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The footballing pioneers of rural Caithness

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Ken Wood looks back to the early days of village football in the county

The Keiss team from 1930. Picture: Angus Mackay, Keiss FC
The Keiss team from 1930. Picture: Angus Mackay, Keiss FC

As organised football spread through the country, reaching Caithness in the 1880s, village teams were among the pioneers.

The first documentation of a club being formed was most probably a paragraph in the John O’Groat Journal in 1887 reporting: "On Saturday last [April 30] a friendly match was played in the Black Park at Lybster. A large number of spectators... In their first match they were able to prove themselves the equal to such practised footballers as the Dunbeath club." So clearly Dunbeath had a team a year or two earlier and probably played matches with Helmsdale and Golspie. By 1890 Latheronwheel Alerts were playing at Smithy Park against Lybster Young Portland, Borgue Wanderers and Forse Albion.

Across the county, Castletown Rangers had a very capable side. The goalkeeper Willie Hunter was a painter and one winter he went off to Edinburgh for work and played professionally in the Scottish League for St Bernard's. In March 1893 Castletown beat Rovers 2-1 at Castlehill and drew the return game in Wick 1-1. On October 21 the flagstone villagers were the visitors at Harrow Park for Wick Academy’s first ever game. They lost 6-1 but a week later won the return 2-1. The Castletown Rangers officials of that period were presidents Mr Torrance (bank agent) then Thomas Duncan, vice-presidents Dr Durran and Mr Murray (postmaster), secretary John Manson, treasurer William Mackenzie, then secretary/treasurer Hugh MacAskill. The team lined up with J Mathieson, F Banks, G Gunn, J Coghill, P McKillop, T Hay, H MacAskill, J Manson, G Mowat, R Ross and DDC Murray, and also W Cuthbertson and G Taylor.

Before the turn of the century the town footballers had senior and junior leagues in Wick and Thurso throughout the winter months and from 1901 to be selected for a Wick v Thurso match for the Harmsworth Bowl was the pinnacle of recognition. Village teams continued with ad-hoc friendlies, though Lybster and Dunbeath contested the Mackay Cup and combined as a Parish of Latheron team in 1906 to challenge Wick’s representative team. In front of goalkeeper James Patterson were D Sinclair, A Sutherland, G Sinclair, P Gunn, J Sinclair, D Forbes, J Gunn, J Mackay, F Sutherland and D Gunn.

During debate in the early 1920s about the structure of a county league it was frequently suggested that Castletown, Halkirk and Lybster could be included. The John O’Groat Journal’s Saturday evening edition (the Sports Weekly) of September 29, 1923, set out an example fixture list and details of likely expenditure. The home team would pay the referee’s fee of 10 shillings plus expenses and a £5 guarantee to the away team. Travel costs for away matches were estimated at £34 10s for Lybster, £32 for Castletown and Halkirk and £28 for Wick and Thurso clubs. The suggested admission charge for spectators was 8d for men and 4d for ladies and children, of which a quarter would be entertainment tax. The correspondent, a former Wick association official, concluded: "An extended football league in the county is worthy of a fair trial. The advancement and betterment of the game is something every football enthusiast should strive to attain".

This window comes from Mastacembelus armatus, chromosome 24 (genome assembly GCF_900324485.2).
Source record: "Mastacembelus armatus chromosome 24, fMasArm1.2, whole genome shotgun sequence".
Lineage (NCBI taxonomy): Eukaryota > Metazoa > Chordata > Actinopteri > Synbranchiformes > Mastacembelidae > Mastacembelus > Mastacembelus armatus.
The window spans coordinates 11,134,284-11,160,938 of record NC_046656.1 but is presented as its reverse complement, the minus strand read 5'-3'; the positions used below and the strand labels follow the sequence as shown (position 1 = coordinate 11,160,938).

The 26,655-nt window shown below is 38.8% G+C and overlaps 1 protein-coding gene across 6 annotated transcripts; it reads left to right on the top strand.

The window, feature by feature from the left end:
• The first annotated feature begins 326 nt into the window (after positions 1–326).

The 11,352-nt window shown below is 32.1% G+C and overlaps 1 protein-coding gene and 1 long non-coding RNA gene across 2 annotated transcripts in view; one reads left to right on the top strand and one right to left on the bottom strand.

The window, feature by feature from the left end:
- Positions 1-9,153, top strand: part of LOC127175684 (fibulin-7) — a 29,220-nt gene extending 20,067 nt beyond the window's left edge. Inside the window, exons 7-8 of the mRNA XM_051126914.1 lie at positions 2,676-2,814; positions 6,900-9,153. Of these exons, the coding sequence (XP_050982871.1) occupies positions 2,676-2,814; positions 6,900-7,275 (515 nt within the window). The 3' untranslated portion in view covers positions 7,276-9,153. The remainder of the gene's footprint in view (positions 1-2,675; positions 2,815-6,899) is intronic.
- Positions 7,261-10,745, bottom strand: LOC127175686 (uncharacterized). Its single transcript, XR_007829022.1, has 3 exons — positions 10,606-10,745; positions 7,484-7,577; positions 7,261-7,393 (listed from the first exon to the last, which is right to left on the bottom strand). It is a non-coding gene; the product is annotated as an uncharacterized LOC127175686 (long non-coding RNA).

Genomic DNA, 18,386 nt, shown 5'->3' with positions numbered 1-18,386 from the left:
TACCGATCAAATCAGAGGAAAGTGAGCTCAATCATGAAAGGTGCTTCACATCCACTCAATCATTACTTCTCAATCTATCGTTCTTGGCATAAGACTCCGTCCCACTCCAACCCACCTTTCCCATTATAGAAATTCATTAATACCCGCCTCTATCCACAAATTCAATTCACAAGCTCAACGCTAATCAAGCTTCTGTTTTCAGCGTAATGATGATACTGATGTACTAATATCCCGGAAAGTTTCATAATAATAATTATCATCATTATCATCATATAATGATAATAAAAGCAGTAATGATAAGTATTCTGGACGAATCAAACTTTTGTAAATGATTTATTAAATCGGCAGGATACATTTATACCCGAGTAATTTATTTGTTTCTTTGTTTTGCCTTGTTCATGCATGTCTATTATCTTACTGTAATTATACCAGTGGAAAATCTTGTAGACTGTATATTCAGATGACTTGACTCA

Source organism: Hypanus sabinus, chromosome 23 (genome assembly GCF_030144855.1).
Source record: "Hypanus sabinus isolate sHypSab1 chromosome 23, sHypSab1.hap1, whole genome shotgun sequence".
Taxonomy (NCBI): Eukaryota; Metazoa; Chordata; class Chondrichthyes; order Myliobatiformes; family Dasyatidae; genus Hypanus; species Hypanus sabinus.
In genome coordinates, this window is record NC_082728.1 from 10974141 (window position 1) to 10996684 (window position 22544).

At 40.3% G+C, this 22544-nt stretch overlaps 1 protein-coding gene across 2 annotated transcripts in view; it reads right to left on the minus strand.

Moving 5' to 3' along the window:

The outcome was that the county league, which started in 1927 as a knockout cup, was restricted to the three Wick and three Thurso clubs. They refused to include Lybster Portland, claiming their pitch was not up to the required standard.

Halkirk FC was founded in 1927 and remarkably the first secretary, Bill Mackenzie, was a few years ago still following the team’s fortunes from his Edinburgh home, aged 100-plus.

The Castletown team who were undefeated in Caithness rural competitions in 1936, winning the league and two cups.
The Castletown team who were undefeated in Caithness rural competitions in 1936, winning the league and two cups.

Keiss appeared on the scene at New Year 1928 and two years later the north-east rural league started with a 2-2 draw between Keiss and Halkirk on May 5, 1930. Keiss player A B Henderson was league secretary. Watten, Mey and Castletown were the other founder members with Wick Boy Scouts invited to balance the numbers. Keiss enjoyed a long winning run to lift the Clyne Bowl, presented by honorary league president Noss Clyne, and the Mackay Cup, donated by Abrach Mackay, Castletown.

The season ran from early May to mid-August, with evening league matches and Saturday afternoon cup ties. Players had to be born in their club’s village or resident there for six months. Inevitably there were disputes over this rule. Village players could play for town teams in the winter season, but there was no reciprocal arrangement. Allegedly talented town players sometimes lodged with their girlfriend’s family in a village in order to qualify to play the next summer season!

Bayview Park, Keiss, one of the most scenic rural grounds. Picture: Angus Mackay, Keiss FC
Bayview Park, Keiss, one of the most scenic rural grounds. Picture: Angus Mackay, Keiss FC